Southwest Airlines always has ideas about ways they can help me. Usually these ideas land in my email with amiably corny, forgettable tag lines: “We Miss You!” “Boo! 31 Days to Save!” “Hot Deals, Cool Season!” The other day, though, Southwest’s message reached a little higher, and I couldn’t ignore it.
“Giving thanks, all month long,” the email began, and instead of skipping past it, I paused. “Do they mean it?” I wondered. “Do they realize what they’re saying?”
Giving thanks all month long. It sounds like a very good idea – even better than buying a plane ticket. It is an idea full of warm, buttery drinks, and cuddly puppies, and cozy toes. Implied in the manifesto, however, is a challenge. Can I open my heart to real gratitude all month long? Can I follow through on that commitment here, with you? Because gratitude isn’t always found only on the upside. In my experience, it often comes after the fact, when life has darkened, and then brightened and I am left all the more exposed, knowing what I have is yet very, very good.
So, I thought giving thanks, all month long, sounded like not a good idea at all, but a powerful, promising one. A scary idea. In fact, irresistible.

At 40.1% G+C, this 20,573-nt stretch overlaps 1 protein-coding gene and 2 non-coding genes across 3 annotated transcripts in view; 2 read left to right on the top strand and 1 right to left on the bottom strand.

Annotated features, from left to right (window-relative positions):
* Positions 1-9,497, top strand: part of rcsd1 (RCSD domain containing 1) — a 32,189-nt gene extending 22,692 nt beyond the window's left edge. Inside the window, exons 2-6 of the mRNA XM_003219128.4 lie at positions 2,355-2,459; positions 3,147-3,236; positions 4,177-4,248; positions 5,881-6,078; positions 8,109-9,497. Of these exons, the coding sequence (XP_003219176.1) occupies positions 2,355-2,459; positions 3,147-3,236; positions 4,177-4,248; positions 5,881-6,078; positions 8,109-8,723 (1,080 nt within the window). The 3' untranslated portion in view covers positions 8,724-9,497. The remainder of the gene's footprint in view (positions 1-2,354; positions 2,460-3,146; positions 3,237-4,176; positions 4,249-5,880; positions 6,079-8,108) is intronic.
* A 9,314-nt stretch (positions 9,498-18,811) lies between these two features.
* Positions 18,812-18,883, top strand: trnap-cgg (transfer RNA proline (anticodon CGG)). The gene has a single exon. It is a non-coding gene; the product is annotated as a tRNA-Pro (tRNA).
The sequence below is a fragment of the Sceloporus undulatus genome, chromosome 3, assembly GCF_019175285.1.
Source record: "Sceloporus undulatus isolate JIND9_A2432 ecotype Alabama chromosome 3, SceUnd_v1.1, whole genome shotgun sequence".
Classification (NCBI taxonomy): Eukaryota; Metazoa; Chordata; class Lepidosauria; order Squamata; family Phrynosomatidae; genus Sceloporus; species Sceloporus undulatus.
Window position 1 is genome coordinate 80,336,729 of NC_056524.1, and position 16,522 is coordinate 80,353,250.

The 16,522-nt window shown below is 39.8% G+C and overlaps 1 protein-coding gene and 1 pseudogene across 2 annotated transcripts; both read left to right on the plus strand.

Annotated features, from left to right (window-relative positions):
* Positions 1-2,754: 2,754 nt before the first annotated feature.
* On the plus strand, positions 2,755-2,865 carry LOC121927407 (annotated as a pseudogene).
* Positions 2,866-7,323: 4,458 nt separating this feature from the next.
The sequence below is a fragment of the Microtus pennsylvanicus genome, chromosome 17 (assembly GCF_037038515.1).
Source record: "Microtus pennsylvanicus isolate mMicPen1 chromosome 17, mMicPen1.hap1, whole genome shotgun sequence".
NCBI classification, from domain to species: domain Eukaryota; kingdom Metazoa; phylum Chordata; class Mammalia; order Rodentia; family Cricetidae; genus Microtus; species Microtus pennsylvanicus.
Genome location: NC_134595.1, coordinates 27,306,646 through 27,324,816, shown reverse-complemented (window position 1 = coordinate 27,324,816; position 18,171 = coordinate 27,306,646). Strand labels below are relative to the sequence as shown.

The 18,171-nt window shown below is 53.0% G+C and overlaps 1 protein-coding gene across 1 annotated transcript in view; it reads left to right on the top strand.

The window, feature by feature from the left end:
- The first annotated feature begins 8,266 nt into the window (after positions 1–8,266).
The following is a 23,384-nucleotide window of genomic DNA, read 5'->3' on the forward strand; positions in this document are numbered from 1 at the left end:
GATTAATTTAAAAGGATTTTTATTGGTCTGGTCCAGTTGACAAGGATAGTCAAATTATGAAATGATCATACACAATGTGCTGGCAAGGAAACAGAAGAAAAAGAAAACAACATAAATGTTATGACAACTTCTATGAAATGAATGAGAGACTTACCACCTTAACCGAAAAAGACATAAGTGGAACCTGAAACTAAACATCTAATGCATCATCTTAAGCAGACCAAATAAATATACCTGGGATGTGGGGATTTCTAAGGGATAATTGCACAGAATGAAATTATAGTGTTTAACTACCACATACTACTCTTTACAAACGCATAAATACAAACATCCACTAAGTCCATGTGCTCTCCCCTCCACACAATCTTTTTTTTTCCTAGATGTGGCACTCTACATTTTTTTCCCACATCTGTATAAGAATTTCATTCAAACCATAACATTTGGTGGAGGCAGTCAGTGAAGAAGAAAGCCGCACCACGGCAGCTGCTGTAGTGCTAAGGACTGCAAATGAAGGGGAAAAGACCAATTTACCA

And because just a few moments of mild asthma last week was enough to remind me there is no greater thoughtlessness than the lazy luxury of oxygen eddying over and through those pink sponges hidden behind my sternum, I realized that air itself, filling and flowing, sinking and rising, into and out of my lungs, was where I had to start.
I should feel grateful too, for forgetfulness that made me think nothing special was happening as inhalation gave way to exhalation and then began again without a whisper of distress. You see? That is the shadow of gratitude. It isn’t just that we should choose to count our blessings, but that they are so many we must forget their number, in order to fool ourselves into wanting anything else, at all.